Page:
Park the bus, park the bus, Tottenham Hotspur

“Park the bus, park the bus Tottenham Hotspur, playing football the Mourinho way,” taunted the Manchester City fans on their recent visit to North London. Then they conceded goals from debutant Steven Bergwijn and Heung-min Son and it all went a bit quiet.

All Gone Quiet

Since that afternoon, however, it’s all gone a bit quiet for Spurs. Despite the last gasp win against Villa, much-analysed losses to Leipzig, Chelsea and Wolves have made progress in the Champions League, and qualification for next season’s competition, pretty remote possibilities.

Then, on Wednesday, calamity in the FA Cup. A Michel Vorm error gifted Norwich and equaliser, before Spurs had a disastrous penalty shootout with only Eric Dier and Gio Lo Celso managing to beat Tim Krul. The turning point was Eric Lamela’s penalty. Vorm made the first save in the shootout, temporarily giving Spurs the momentum. Lamela followed up by blazing the ball over the bar. A few minutes later Tottenham’s last realistic chance of silverware was over.

The bizarre thing is that despite having lost the best part of 40-50 goals from their frontline, Spurs’ problem recently has mostly been defending. The goals conceded against Wolves, when Spurs tried to be a bit more expansive, were catastrophic. Leipzig, too, looked like they could pick them off at will, and almost certainly will in the next leg. While the Man City win was great, in reality, Spurs could just have easily lost that game 4-0. They conceded two goals against an Aston Villa side who will probably be relegated. With most of the frontline out, Spurs simply cannot win games if they need to score three or four goals to do so.

It all begs the question – should Mourinho start really parking the bus? And, if so, how.

Defend from the front

Yes, the goal on Wednesday came from an error by a ring-rusty goalkeeper -surely Gazzaniga should have started? – but it also came as a result of a build-up of pressure. It’s not the Norwich had many chances, they didn’t. But they had sustained periods with the ball, with no relief for the Spurs backline. If you really want to park the bus you need someone playing up front who has the ability to hold the ball up. Give people a chance to reset, maybe even start a counter-attack.

Which brings us to Troy Parrott. After all the talk, the young forward finally got a proper runout on Wednesday. Sort of. With most of his teammates out on their feet, he came on during extra time and linked play fairly nicely, but did not have a sniff at goal. He then missed his penalty in the shootout, turning his evening from an ok one into a bad one.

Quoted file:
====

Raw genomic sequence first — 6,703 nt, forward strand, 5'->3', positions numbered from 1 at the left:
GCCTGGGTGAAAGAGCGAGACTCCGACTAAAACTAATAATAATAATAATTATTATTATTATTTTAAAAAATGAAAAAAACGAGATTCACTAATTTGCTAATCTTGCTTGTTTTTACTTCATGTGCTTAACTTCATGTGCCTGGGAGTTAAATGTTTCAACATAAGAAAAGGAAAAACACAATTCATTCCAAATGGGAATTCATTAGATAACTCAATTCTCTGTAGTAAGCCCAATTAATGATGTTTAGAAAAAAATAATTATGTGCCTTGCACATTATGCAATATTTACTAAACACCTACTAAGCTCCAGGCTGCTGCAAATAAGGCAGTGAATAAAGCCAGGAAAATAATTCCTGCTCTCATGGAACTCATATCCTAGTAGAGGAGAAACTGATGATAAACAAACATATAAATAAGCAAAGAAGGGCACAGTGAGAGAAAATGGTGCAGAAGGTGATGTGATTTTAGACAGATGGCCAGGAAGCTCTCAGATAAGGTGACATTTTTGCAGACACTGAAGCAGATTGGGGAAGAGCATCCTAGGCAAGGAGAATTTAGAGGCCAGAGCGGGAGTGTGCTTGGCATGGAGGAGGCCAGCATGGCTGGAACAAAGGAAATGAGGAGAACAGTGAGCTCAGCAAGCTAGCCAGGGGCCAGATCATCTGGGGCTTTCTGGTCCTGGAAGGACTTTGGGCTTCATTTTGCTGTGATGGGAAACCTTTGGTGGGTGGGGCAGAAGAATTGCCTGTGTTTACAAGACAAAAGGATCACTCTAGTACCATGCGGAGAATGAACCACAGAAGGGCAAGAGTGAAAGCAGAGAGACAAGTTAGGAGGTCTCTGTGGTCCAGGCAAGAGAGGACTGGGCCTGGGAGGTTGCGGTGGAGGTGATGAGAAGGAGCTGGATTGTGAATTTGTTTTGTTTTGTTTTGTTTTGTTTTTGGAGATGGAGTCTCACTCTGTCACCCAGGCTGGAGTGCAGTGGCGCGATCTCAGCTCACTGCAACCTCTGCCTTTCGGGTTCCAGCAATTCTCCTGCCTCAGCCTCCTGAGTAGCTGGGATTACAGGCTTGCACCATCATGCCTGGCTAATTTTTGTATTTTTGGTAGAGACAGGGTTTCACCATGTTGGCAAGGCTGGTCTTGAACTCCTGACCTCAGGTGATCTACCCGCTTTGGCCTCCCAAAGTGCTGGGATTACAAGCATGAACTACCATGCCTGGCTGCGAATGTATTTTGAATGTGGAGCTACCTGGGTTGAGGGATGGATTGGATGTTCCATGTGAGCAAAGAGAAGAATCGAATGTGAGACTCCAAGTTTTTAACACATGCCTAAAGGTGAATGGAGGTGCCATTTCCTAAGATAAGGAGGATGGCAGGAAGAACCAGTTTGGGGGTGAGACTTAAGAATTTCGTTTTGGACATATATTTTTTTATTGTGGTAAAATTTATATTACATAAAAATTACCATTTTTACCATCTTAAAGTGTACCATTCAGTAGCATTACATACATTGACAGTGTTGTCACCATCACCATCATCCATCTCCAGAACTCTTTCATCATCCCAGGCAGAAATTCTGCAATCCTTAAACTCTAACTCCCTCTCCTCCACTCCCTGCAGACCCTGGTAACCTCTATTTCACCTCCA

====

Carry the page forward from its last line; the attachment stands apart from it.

It is clear though that asking Dele, Lucas and Bergwijn to interchange up top is simply not sustainable, not least because they are all on the verge of breaking down with injuries. All three went off, exhausted, at various points on Wednesday evening. While they can press and pressure, they cannot hold the ball up. Consequently, it is coming back and Tottenham are being turned around too quickly.

Parrott isn’t perfect, but the circumstances aren’t perfect. I may ultimately be proved wrong, but surely he is a better target than those currently playing out of position are? Mourinho keeps saying Parrott has a lot to learn, which is true. The only way he can do so is by playing. Three minutes at the end of a game Spurs are losing, as happened against Wolves, achieves nothing but frustrating both the player and the fans.

And Mourinho can’t keep frustrating a set of fans within which there are large chunks who will be quite happy to see him fail and leave.

They’ll like us when we win

“They’ll like us when we win,” Toby Ziegler snaps as his West Wing colleagues during one episode of the much-quoted US political drama. In football, as in politics, supporters can forgive a lot if you win. It’s time then for Mourinho to compress the defence, play a proper target man to help defend from the front and park the bus properly until the real firepower returns.

They’ll like him when he wins.

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My first book "Not Buying It", looking at post-truth in media and politics, is being published by Unbound

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